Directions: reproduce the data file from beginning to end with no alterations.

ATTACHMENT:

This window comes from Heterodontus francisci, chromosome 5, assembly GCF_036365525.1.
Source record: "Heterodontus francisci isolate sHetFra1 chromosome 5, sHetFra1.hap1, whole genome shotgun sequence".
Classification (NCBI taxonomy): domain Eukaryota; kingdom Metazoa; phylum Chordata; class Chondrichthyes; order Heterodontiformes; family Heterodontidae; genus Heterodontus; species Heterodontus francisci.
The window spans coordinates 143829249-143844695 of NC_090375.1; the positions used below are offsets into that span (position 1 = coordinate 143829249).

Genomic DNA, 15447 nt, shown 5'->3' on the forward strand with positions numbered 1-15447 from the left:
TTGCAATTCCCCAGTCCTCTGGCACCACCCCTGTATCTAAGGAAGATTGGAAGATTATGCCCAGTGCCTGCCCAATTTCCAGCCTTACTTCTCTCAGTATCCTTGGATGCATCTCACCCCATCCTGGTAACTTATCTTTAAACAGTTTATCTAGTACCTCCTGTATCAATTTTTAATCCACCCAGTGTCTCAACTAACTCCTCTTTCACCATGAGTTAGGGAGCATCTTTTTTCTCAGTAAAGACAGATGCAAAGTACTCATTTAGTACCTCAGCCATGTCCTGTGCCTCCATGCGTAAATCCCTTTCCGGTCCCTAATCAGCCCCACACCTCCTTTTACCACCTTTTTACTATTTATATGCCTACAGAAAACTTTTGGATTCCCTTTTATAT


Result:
This window comes from Heterodontus francisci, chromosome 5, assembly GCF_036365525.1.
Source record: "Heterodontus francisci isolate sHetFra1 chromosome 5, sHetFra1.hap1, whole genome shotgun sequence".
Classification (NCBI taxonomy): domain Eukaryota; kingdom Metazoa; phylum Chordata; class Chondrichthyes; order Heterodontiformes; family Heterodontidae; genus Heterodontus; species Heterodontus francisci.
The window spans coordinates 143829249-143844695 of NC_090375.1; the positions used below are offsets into that span (position 1 = coordinate 143829249).

Genomic DNA, 15447 nt, shown 5'->3' on the forward strand with positions numbered 1-15447 from the left:
TTGCAATTCCCCAGTCCTCTGGCACCACCCCTGTATCTAAGGAAGATTGGAAGATTATGCCCAGTGCCTGCCCAATTTCCAGCCTTACTTCTCTCAGTATCCTTGGATGCATCTCACCCCATCCTGGTAACTTATCTTTAAACAGTTTATCTAGTACCTCCTGTATCAATTTTTAATCCACCCAGTGTCTCAACTAACTCCTCTTTCACCATGAGTTAGGGAGCATCTTTTTTCTCAGTAAAGACAGATGCAAAGTACTCATTTAGTACCTCAGCCATGTCCTGTGCCTCCATGCGTAAATCCCTTTCCGGTCCCTAATCAGCCCCACACCTCCTTTTACCACCTTTTTACTATTTATATGCCTACAGAAAACTTTTGGATTCCCTTTTATAT